A severe power crunch has vexed China's northeastern industrial heartland, as alarmed citizens struggle to keep their homes lightened, factories open, and water flowing.
The crunch comes as a shortage of coal supplies, toughening emissions standards, and strong demand from manufacturers pushed coal prices to record highs. This has also triggered a massive curb on coal usage.
Over the weekend, several provincial governments in China announced they would implement more restrictions on industrial power usage. This meant electricity outages across key provinces in China.
China's power outages were reported earlier as well but now they have become more severe. Provinces and cities have stepped up power rationing to meet decarbonization goals, controlling emissions.
The top planning body in China, the National Development and Reform Commission (NDRC) came up with ratings in a report in mid-August showing nine provinces are performing poorly based on energy usage. Then in mid-September, the NDRC published a plan for dual controls and was reported to pressure provinces that had lagged behind to curb energy use.
Also, decarbonization is not the only overarching top-down aim. But there is also the issue of rising coal prices coal shortages, there are other supply shortages that have also contributed to the electricity outages that we are seeing.
The August report classified nine provinces as category red - the most severe, there were 10 other provinces which were classified as yellow slightly below.
Red is the colour for most affected regions, so factories across manufacturing powerhouses like Guangdong, Jiangsu, Zhejiang, among others, all are powerhouses for China's manufacturing activity have been severely impacted.
Of the overall China production, these provinces produce 42 percent of aluminium production, 32 percent of cement, 16 percent of steel 32 percent of paper packaging, and 34 percent of PVC production comes out of these nine provinces that are classified as red.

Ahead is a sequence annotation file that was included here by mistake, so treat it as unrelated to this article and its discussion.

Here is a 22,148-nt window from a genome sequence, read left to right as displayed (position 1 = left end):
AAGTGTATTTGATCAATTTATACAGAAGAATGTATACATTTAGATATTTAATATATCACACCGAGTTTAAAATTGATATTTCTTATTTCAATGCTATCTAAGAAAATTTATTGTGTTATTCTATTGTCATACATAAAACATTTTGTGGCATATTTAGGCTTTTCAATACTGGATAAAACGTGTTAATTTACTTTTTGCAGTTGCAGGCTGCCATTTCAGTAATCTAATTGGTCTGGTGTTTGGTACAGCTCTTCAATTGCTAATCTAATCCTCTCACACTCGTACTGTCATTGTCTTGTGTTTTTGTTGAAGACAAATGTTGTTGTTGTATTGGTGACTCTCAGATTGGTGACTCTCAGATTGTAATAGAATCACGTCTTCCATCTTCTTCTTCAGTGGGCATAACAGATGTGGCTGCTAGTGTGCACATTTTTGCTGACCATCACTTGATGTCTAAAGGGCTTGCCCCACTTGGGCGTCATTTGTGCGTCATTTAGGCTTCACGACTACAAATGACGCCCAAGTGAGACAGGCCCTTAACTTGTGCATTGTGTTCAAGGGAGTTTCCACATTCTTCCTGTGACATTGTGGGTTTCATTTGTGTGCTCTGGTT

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Estimated production cuts due to power outages
A forecast by Goldman Sachs said ferrous metals like steel, non-ferrous, non-steel, and other mineral products could see the sharpest production cuts. The production could be down between 20-40 percent in these three industries.
For petroleum coking and nuclear fuel chemical materials, it is assuming production cuts of between 10-20 percent.
For sectors like mining, textile, paper, making chemicals, fibre, rubber and plastic products, they are assuming between 5 and 10 percent production cuts.
While we are unaware how long electricity outages will really last, companies can move forward due to complex supply chains and general interdependence between industries. Thus, it's unlikely that the impact will be limited only in the affected 9-10 provinces but it may spill over.
So in regions where energy caps are not as strict, industries can increase manufacturing from their facilities there.
But the fact remains: China, apart from being a large commodities exporter, is also a large commodities consumer. So if end demand is hit in a big way then there may be some sort of balance that happens, as far as prices are concerned.
For more details on the impact on commodities, watch the video